Thomas Jacobsen
Thomas Jacobsen

Telephone: +46 (0)8 16 26 89
E-mail: thomas.jacobsen@socant.su.se
Room: B670

Thomas Jacobsen is a PhD student at the Department of Social Anthropology since September 2016. He received his master in Social Anthropology at the University of Oslo in 2014 with the thesis: “Saving Turtles; rehabilitating practices and enactments”.

Research

My PhD project will focus on animal husbandry practices in the city of Nairobi, Kenya. With an interest in how animal-human relations play out in the context of the anthropocene and the increased urbanisation of the world, my focus is on animal husbandry practices within the city of Nairobi, Kenya. With increasing migration from rural areas to the city, and with agricultural practices such as pastoralism or chicken, rabbit or pig keeping taking place within the confines of a congested city, urban animal husbandry becomes a contested phenomenon.

Enacted variably as a threat to public health with its potential for spreading zoonotic diseases, as a technology for ensuring a stable income and middleclass status, or as a meaningful nexus of personal ties and affections between humans and animals, husbandry practices figure within contrasting narratives and an ecology of different practices.

My aim is to follow different groups of people who work with domestic animals in the city and try to discern how urban domestic animals take shape within different sets of practices. Some of my research questions are: how do animals in Nairobi become a threat to public health? How do people care for their animals in .Nairobi? How are animals in Nairobi shaping space and time in that city? In relation to domestication what kind of domus is a city? How do animal husbandry in Nairobi give rise to a number of secondary practices that deal with space shortage?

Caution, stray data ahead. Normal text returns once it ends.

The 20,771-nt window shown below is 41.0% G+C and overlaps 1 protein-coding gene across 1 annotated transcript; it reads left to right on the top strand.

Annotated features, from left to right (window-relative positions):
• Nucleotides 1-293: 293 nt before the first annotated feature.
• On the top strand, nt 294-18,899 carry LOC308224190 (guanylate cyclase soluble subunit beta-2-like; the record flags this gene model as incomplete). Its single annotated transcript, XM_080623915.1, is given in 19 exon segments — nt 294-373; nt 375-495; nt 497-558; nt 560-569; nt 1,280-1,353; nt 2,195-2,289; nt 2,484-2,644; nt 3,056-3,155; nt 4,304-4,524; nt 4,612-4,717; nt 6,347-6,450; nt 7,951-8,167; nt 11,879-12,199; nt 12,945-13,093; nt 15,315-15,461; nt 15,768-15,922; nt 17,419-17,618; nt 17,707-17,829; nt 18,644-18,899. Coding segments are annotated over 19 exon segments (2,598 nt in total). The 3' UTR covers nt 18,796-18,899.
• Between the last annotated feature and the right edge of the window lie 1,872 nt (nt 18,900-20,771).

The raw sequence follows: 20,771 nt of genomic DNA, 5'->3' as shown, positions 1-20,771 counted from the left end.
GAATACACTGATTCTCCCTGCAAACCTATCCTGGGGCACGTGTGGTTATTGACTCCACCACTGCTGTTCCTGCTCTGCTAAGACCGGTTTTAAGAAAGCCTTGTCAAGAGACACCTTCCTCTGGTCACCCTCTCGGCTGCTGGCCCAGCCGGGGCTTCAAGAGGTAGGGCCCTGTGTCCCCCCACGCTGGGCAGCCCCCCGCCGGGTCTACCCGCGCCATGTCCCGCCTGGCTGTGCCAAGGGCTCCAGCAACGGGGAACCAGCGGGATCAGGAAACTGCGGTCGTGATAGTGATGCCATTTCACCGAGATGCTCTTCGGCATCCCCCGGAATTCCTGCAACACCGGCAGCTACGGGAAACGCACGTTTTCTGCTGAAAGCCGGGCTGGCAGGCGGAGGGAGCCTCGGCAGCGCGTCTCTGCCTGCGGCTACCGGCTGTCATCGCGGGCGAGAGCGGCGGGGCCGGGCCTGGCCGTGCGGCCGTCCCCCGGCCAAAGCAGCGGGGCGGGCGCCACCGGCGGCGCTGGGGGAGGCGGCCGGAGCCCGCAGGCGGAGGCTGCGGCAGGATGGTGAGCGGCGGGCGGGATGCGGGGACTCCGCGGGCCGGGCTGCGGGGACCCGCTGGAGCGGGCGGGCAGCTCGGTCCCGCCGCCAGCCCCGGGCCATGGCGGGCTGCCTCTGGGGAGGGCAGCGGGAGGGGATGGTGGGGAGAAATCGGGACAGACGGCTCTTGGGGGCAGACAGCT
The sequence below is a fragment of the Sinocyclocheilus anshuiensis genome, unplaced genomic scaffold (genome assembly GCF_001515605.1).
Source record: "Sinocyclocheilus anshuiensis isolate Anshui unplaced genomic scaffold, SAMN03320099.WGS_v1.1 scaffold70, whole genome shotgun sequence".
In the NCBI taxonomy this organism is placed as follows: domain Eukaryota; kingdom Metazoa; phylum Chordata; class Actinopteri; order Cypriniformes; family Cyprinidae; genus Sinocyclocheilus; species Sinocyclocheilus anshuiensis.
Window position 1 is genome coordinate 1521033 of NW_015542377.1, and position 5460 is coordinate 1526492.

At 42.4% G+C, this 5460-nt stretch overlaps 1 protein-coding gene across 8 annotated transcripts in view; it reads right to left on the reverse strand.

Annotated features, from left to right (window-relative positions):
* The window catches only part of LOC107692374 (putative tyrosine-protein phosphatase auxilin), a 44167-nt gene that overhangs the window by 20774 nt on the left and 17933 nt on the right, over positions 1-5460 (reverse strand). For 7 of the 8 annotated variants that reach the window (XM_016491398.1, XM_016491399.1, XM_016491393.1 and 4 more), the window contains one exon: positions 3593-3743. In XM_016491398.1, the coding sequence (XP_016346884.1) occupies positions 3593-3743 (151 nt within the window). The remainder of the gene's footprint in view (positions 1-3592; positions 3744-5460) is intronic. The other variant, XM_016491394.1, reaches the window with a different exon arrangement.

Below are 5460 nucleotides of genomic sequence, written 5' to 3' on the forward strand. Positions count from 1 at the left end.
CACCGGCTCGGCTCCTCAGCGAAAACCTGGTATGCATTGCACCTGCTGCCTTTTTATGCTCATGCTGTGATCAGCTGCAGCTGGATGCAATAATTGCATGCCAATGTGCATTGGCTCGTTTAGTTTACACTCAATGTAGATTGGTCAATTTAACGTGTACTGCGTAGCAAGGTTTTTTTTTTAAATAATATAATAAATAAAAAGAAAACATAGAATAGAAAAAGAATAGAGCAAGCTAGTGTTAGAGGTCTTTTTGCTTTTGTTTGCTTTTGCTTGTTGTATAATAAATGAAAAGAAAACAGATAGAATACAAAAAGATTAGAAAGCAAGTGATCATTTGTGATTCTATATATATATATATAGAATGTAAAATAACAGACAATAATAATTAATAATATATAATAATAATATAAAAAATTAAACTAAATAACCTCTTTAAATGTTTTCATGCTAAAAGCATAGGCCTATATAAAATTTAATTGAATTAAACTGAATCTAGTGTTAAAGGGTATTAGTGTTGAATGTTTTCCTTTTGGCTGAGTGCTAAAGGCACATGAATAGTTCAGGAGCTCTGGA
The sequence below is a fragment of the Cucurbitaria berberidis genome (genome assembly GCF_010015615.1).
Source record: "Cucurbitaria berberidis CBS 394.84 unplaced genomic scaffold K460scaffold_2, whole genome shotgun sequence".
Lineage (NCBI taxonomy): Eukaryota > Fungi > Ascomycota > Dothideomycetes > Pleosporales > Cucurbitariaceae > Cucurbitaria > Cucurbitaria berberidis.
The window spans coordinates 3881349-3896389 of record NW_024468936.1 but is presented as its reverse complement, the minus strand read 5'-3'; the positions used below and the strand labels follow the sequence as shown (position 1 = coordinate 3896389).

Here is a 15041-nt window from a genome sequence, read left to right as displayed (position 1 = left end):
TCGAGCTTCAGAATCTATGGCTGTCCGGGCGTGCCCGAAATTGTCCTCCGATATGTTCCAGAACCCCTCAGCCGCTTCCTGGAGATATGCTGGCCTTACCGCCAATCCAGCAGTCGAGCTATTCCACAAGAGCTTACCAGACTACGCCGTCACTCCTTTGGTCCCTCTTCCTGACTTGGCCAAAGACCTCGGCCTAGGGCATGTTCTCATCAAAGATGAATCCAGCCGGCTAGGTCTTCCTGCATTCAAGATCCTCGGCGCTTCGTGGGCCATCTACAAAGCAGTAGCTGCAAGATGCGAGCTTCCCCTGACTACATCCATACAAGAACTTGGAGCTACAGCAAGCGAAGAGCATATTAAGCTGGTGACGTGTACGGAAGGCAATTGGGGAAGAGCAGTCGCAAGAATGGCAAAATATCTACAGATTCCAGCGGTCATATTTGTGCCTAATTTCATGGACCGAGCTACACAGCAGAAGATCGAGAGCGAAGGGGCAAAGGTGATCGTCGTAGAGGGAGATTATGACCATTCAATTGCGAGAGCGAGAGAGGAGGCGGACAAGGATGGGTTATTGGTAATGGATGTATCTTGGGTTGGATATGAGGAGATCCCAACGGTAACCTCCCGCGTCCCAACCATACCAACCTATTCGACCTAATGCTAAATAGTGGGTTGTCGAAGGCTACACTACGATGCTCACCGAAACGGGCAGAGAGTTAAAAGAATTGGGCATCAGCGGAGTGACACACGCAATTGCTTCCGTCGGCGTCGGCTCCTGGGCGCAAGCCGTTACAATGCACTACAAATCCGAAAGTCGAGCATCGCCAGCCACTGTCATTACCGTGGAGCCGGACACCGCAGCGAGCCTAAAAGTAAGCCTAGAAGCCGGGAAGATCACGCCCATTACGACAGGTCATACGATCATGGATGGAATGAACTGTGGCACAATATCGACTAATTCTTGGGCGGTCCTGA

My questions are inspired by a growing body of literature that actively try to include other living beings and non-humans in our analysis of culture and sociality. My hope is that my research will contribute to valuable discussion on how the most anthropogenic of landscapes are made up of and shaped by a variety of different living beings and how we might better attune our anthropological toolkit in picking up on this.